After driving for hours through the mostly barren Thar Desert of Rajasthan, the golden fortress walls of Jaisalmer are a stunningly romantic sight to see. Jaisalmer was founded in 1156 by Jaisal Singh, a Rajput king, and it is quite obvious why it is called “The Golden City.”
When we first walked toward the fort I was somewhat taken aback with the aggressiveness of some of the sellers lining the entrance, but I soon learned that in well-traveled Rajasthan almost everyone is trying to make a buck off of tourists. We soon became tired of everyone asking “What country?” and then as soon as we answered them trying to sell us something. Living in Mumbai and having traveled to less touristy places like Kolkata and Aurangabad we had somewhat avoided this side of India until now.
However, as long as you don’t let it get to you and sometimes make the effort to observe and have a real conversation with people it becomes manageable. Waking up early helps, as evidenced by Manor’s photos from his morning excursions.
Inside the fortress walls are of course many shops, but there are also lots of beautiful Jain temples and the architecture of most of the buildings is very beautiful and keeps to the ancient carved haveli (mansion) style that is popular here.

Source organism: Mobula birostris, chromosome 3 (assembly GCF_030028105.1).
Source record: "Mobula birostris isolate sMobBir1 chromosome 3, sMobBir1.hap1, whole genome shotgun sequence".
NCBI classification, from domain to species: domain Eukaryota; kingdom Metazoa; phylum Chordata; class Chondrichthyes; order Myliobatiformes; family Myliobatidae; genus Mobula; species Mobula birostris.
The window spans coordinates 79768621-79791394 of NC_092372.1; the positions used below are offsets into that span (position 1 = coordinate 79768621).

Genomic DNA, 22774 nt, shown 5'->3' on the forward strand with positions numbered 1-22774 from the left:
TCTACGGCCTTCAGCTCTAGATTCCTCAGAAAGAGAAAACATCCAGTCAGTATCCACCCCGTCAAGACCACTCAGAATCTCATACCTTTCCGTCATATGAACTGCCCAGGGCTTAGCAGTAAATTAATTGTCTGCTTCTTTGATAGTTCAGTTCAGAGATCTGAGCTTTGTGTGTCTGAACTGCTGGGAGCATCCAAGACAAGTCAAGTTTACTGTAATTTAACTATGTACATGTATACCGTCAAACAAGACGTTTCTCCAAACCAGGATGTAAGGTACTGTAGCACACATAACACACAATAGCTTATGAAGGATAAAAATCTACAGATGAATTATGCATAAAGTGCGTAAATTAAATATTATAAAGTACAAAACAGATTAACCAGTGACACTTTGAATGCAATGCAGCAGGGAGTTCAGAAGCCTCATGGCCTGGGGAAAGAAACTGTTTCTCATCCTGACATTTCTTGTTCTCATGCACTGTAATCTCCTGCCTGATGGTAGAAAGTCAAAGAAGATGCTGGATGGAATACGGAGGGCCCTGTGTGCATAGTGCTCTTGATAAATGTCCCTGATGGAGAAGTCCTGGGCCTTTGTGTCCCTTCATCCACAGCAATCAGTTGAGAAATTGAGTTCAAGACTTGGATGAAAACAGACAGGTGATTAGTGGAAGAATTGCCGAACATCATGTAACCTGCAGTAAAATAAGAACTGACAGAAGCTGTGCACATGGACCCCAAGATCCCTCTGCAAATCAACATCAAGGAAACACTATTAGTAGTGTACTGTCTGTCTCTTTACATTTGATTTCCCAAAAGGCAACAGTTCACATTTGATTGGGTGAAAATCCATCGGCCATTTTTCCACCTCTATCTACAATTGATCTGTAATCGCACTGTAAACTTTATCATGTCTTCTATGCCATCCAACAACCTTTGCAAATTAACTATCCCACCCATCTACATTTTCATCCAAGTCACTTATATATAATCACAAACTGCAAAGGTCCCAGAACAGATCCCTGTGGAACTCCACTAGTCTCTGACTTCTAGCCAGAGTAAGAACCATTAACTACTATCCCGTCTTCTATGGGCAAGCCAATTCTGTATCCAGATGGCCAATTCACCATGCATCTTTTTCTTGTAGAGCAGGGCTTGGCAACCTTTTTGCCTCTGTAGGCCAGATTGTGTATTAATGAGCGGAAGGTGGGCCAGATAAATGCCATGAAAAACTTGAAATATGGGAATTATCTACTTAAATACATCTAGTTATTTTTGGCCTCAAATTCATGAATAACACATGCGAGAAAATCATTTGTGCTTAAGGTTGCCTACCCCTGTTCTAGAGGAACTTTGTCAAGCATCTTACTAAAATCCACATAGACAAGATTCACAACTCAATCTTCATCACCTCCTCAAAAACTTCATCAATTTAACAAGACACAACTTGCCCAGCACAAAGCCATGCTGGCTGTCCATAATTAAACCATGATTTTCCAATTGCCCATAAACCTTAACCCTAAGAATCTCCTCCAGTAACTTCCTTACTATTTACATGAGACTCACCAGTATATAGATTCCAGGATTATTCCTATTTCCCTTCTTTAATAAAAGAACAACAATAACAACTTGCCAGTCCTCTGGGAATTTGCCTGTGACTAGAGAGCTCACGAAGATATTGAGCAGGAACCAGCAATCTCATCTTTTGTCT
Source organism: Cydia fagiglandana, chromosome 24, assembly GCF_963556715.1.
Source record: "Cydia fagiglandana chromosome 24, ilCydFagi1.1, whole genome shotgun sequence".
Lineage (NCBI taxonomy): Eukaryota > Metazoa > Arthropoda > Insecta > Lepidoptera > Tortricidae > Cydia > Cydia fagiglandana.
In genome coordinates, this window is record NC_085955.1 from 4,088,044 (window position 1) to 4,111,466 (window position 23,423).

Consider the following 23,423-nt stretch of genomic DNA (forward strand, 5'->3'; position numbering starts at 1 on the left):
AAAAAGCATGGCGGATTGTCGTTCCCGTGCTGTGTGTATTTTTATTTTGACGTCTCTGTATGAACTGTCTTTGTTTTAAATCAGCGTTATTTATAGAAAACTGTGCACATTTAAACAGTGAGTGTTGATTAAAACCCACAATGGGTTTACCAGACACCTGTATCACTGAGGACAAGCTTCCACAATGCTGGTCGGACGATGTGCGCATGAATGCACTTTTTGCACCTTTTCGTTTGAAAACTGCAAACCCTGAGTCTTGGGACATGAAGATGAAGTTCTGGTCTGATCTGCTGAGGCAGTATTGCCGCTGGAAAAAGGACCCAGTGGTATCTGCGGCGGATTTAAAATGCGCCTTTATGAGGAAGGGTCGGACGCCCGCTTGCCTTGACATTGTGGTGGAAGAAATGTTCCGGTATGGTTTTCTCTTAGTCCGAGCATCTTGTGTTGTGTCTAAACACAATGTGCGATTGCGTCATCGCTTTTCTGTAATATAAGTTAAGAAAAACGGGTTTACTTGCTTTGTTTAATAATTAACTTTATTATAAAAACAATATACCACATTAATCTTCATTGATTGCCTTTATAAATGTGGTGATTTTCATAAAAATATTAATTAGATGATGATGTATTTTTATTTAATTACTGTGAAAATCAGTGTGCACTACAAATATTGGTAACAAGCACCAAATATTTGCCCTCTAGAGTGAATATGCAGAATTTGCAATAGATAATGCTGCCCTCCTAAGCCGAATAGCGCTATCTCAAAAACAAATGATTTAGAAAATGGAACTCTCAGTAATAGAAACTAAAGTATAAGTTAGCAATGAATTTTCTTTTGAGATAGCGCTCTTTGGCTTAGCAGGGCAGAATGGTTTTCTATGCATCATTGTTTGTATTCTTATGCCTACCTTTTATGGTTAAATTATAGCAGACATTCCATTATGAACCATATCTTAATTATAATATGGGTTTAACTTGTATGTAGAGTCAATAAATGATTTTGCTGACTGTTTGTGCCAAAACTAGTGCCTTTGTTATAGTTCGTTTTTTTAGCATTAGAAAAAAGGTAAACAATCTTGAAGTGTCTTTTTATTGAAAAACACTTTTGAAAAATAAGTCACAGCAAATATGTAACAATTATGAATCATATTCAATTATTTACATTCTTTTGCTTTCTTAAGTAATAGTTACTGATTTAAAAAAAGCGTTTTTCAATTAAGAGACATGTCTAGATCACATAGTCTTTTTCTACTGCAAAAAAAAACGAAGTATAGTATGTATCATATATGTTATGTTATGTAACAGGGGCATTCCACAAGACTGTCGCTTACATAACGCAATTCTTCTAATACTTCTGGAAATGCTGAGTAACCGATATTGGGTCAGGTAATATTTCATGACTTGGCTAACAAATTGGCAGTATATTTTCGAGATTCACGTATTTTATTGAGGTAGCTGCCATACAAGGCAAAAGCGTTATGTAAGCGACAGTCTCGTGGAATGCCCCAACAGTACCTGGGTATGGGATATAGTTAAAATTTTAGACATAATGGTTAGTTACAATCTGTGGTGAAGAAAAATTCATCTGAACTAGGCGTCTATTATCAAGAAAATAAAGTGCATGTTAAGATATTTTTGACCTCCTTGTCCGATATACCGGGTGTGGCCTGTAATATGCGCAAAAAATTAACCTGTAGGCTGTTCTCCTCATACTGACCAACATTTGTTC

Everything is not inside the fortress, however. Aside from our lovely hotel (The Hotel Tokyo Palace), there are several ancient havelis, or mansions. These havelis mostly belonged to very wealthy families and have now been preserved and turned into museums. We went to the Patwon Haveli, which was indeed very beautiful, plus it provides a good way to learn a lot about how families kept their homes.
Also outside the fort is a lake across the road, which makes for a lovely sunset spot. There is a small hill from which you can see the fortress and there were a bunch of boys flying kites in the fading light.
Every night at 7:30 the Desert Cultural Centre & Museum puts on a traditional puppet show so we decided to check it out one night. The founder of the museum is the one who introduces each piece, and he pointed out (as did several signs) that the museum is the effort of a single man (himself). We chuckled at his introductions for each piece, which were quite long in Hindi and the English always included the phrase, “This is a very interesting program.” The puppet shows were accompanied by live traditional music and the puppets’ “moves” were actually quite impressive, like a young boy throwing a ball and a man riding a horse in many different positions.
Although getting to Jaisalmer takes some effort, its uniqueness is rewarding and it’s golden beauty can’t be topped.